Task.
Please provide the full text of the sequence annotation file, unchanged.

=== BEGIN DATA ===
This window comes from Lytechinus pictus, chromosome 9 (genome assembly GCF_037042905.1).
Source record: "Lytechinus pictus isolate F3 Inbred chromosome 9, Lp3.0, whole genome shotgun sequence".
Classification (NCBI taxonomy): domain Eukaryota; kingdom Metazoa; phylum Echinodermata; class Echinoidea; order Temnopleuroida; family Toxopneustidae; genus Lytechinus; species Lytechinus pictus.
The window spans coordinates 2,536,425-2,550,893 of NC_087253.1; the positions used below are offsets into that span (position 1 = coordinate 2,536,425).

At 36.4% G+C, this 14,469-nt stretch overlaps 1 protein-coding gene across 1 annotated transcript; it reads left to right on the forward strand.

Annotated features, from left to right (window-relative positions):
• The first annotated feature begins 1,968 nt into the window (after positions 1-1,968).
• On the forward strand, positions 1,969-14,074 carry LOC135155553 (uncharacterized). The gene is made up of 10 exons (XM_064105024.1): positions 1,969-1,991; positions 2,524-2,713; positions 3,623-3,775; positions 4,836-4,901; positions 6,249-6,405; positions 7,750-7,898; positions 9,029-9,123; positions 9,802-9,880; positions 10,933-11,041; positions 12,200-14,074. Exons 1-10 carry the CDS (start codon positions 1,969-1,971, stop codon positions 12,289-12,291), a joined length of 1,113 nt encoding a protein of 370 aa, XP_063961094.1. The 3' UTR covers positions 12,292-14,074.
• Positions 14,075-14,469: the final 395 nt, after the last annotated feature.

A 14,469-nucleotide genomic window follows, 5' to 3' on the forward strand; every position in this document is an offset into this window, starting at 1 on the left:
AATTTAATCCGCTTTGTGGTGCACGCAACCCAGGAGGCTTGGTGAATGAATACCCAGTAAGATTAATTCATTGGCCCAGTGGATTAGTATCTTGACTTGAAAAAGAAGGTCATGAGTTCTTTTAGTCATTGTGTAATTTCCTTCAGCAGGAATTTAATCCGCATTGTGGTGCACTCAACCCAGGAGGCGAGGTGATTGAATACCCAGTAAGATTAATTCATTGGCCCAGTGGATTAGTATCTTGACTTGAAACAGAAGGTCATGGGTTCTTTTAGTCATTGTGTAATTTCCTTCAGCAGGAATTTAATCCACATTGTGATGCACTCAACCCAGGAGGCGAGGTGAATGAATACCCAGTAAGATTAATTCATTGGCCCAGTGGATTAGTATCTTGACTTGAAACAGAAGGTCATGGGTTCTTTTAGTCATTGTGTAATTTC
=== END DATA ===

This window comes from Lytechinus pictus, chromosome 9 (genome assembly GCF_037042905.1).
Source record: "Lytechinus pictus isolate F3 Inbred chromosome 9, Lp3.0, whole genome shotgun sequence".
Classification (NCBI taxonomy): domain Eukaryota; kingdom Metazoa; phylum Echinodermata; class Echinoidea; order Temnopleuroida; family Toxopneustidae; genus Lytechinus; species Lytechinus pictus.
The window spans coordinates 2,536,425-2,550,893 of NC_087253.1; the positions used below are offsets into that span (position 1 = coordinate 2,536,425).

At 36.4% G+C, this 14,469-nt stretch overlaps 1 protein-coding gene across 1 annotated transcript; it reads left to right on the forward strand.

Annotated features, from left to right (window-relative positions):
• The first annotated feature begins 1,968 nt into the window (after positions 1-1,968).
• On the forward strand, positions 1,969-14,074 carry LOC135155553 (uncharacterized). The gene is made up of 10 exons (XM_064105024.1): positions 1,969-1,991; positions 2,524-2,713; positions 3,623-3,775; positions 4,836-4,901; positions 6,249-6,405; positions 7,750-7,898; positions 9,029-9,123; positions 9,802-9,880; positions 10,933-11,041; positions 12,200-14,074. Exons 1-10 carry the CDS (start codon positions 1,969-1,971, stop codon positions 12,289-12,291), a joined length of 1,113 nt encoding a protein of 370 aa, XP_063961094.1. The 3' UTR covers positions 12,292-14,074.
• Positions 14,075-14,469: the final 395 nt, after the last annotated feature.

A 14,469-nucleotide genomic window follows, 5' to 3' on the forward strand; every position in this document is an offset into this window, starting at 1 on the left:
AATTTAATCCGCTTTGTGGTGCACGCAACCCAGGAGGCTTGGTGAATGAATACCCAGTAAGATTAATTCATTGGCCCAGTGGATTAGTATCTTGACTTGAAAAAGAAGGTCATGAGTTCTTTTAGTCATTGTGTAATTTCCTTCAGCAGGAATTTAATCCGCATTGTGGTGCACTCAACCCAGGAGGCGAGGTGATTGAATACCCAGTAAGATTAATTCATTGGCCCAGTGGATTAGTATCTTGACTTGAAACAGAAGGTCATGGGTTCTTTTAGTCATTGTGTAATTTCCTTCAGCAGGAATTTAATCCACATTGTGATGCACTCAACCCAGGAGGCGAGGTGAATGAATACCCAGTAAGATTAATTCATTGGCCCAGTGGATTAGTATCTTGACTTGAAACAGAAGGTCATGGGTTCTTTTAGTCATTGTGTAATTTC